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National Campaign To Prevent Teen Pregnancy Statement On Abstinence-Only Program Evaluation

Armen Hareyan's picture

Teen Pregnancy Prevention

In response to a new evaluation of abstinence-only programs released today by the U.S. Department of Health and Human Services, the National Campaign to Prevent Teen Pregnancy released the following statement from Executive Director Sarah Brown:

"The National Campaign to Prevent Teen Pregnancy has long cautioned that the jury is out on the effectiveness of abstinence-only programs. The jury has now returned with a verdict on the effectiveness of four carefully selected, well-evaluated abstinence-only programs and the news is not good.

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"The careful evaluation of the abstinence-only programs conducted by Mathematica Policy Research, Inc. shows that youth enrolled in the abstinence- only programs were no more likely than those not in the programs to delay sexual initiation, have fewer sexual partners, or abstain from sex entirely.

"Even so, it is important to note that there is a profound difference between abstinence as a message and abstinence-only interventions. The American public-both adults and teens-remain deeply committed to encouraging teens to delay sexual activity and to providing young people with information about contraception. The vast majority of the public does not see abstinence and contraception as an either/or proposition-they want teens to be informed of both. A recent nationally-representative survey conducted for the National Campaign shows that nine in ten adults and teens agree that young people should get a strong message that they should not have sex until they are at least of our high school and the clear majority of adults (73%) and teens (56%) wish teens were getting more information about abstinence and contraception rather than either/or.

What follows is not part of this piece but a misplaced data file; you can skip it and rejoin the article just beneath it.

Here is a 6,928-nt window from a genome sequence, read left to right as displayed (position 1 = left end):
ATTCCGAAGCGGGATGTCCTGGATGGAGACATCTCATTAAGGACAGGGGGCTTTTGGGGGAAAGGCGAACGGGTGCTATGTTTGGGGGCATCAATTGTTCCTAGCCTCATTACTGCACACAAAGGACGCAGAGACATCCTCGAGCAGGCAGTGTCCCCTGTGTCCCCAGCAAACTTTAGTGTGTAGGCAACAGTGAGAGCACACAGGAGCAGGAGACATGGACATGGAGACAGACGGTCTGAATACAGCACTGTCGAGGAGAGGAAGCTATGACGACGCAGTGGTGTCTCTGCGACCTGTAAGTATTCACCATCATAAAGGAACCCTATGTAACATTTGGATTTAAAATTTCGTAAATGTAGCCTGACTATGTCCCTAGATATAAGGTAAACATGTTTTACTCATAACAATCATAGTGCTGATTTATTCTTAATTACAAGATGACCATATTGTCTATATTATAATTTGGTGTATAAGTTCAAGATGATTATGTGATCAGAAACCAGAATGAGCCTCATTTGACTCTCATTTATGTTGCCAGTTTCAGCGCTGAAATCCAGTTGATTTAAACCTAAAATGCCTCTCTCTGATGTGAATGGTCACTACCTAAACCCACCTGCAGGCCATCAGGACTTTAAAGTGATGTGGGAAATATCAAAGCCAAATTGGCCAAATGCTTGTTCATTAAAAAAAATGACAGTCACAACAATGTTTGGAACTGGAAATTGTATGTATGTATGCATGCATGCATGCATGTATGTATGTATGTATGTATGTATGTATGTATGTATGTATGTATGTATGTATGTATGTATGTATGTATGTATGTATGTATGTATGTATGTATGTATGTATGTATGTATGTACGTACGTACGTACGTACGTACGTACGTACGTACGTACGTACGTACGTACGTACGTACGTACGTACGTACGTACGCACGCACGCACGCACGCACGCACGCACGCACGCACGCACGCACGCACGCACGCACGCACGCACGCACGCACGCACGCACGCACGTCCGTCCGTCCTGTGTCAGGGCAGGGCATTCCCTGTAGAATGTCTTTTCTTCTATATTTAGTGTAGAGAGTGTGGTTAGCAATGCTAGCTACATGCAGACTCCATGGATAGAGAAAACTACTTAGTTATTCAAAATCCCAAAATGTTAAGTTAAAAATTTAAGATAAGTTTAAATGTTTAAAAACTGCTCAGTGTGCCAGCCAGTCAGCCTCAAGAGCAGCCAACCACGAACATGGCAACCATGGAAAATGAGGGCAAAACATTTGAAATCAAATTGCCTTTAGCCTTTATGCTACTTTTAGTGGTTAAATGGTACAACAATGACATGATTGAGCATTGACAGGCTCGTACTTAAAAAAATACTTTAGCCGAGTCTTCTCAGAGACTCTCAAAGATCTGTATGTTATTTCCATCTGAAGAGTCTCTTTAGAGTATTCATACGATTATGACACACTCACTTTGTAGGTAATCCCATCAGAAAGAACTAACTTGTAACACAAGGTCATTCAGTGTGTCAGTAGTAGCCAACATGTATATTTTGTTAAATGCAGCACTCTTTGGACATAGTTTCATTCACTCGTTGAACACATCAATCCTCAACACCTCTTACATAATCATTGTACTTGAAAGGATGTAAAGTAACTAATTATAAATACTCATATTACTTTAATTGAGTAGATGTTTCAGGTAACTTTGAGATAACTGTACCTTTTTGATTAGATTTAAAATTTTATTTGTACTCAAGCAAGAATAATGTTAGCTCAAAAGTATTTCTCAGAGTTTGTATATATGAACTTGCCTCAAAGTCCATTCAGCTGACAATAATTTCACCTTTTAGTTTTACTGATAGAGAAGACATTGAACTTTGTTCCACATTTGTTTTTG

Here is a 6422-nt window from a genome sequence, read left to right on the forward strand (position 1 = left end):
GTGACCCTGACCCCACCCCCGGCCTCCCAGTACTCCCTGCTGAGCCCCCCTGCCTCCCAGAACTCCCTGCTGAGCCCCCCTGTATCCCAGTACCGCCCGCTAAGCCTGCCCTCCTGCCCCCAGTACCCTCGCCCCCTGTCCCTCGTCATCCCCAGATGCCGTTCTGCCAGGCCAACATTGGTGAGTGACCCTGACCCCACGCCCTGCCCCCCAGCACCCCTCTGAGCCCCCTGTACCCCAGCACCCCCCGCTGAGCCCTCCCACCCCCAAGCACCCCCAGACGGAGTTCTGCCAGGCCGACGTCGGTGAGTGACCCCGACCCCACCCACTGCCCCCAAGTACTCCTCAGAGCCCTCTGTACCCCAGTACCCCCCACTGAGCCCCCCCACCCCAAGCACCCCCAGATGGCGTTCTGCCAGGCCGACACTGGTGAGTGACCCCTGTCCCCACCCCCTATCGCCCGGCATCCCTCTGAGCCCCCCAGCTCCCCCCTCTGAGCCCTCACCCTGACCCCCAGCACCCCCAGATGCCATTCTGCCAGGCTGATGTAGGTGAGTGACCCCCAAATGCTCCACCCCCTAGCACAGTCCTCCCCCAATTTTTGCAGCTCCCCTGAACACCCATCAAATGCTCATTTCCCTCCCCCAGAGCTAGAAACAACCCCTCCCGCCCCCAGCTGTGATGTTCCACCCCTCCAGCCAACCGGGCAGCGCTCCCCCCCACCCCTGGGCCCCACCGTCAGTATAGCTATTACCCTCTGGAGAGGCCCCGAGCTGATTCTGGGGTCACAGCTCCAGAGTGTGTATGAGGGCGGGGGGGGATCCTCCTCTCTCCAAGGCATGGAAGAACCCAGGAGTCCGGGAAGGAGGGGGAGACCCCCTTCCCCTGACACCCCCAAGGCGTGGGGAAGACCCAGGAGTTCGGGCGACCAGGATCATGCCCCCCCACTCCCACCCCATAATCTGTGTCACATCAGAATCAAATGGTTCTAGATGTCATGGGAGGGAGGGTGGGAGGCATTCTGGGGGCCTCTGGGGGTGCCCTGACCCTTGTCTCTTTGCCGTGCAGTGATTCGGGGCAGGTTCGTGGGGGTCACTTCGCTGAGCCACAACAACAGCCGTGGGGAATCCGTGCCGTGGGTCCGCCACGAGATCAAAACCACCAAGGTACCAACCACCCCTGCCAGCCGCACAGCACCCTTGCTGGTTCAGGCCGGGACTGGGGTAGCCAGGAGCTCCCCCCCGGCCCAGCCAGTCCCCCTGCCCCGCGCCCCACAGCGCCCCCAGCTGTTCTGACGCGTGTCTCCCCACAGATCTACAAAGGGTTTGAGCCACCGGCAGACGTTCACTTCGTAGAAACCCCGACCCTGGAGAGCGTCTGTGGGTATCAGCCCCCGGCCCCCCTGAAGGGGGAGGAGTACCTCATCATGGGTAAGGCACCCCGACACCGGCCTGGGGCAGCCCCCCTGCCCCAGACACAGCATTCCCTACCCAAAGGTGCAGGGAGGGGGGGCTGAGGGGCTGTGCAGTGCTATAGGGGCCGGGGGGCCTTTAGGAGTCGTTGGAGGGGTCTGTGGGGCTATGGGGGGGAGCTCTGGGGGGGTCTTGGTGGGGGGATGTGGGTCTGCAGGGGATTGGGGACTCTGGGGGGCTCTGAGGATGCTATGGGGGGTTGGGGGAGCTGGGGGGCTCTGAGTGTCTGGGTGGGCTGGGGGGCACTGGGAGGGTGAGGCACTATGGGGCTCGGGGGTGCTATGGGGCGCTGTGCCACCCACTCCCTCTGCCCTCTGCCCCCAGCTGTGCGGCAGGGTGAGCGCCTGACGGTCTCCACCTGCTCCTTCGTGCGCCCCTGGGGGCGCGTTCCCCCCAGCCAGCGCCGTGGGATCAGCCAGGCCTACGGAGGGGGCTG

"Although this new evaluation report shows that the four programs studied were not able to delay sexual activity among the young people enrolled, there are a number of interventions that have been carefully assessed and shown to do so. These programs discuss both abstinence and contraception. Some of these programs also improved contraceptive use and/or prevented teen pregnancy.

"Having been immersed in this field and all the reports and programs over many years, the main Campaign message is this: we need better programs and interventions that can lead to clear delays in sexual activity among young people and to better contraceptive use among those who are sexually active. Although there has been a 14% decline between 1991 and 2005 in the proportion of high school students who have had sexual intercourse (CDC Youth Risk Behavior Survey), and the teen pregnancy and birth rates have declined by one- third since the early 1990s, the United States still has the highest rate of teen pregnancy in the industrialized world, and 3 in 10 teen girls get pregnant at least once before their 20th birthday. And there is some evidence to suggest that the remarkable progress the nation has made in this area is slowing. All such data and trends suggest that if the nation is to make further progress in delaying sexual activity and preventing early pregnancy and parenthood, our collective efforts will need to be more creative, more intense, and more targeted. We applaud this carefully conducted evaluation of selected abstinence programs and encourage researchers, policymakers and others to continue to push hard for research-based solutions to preventing early pregnancy and parenthood. Today's report should be seen as a beginning, rather than an end."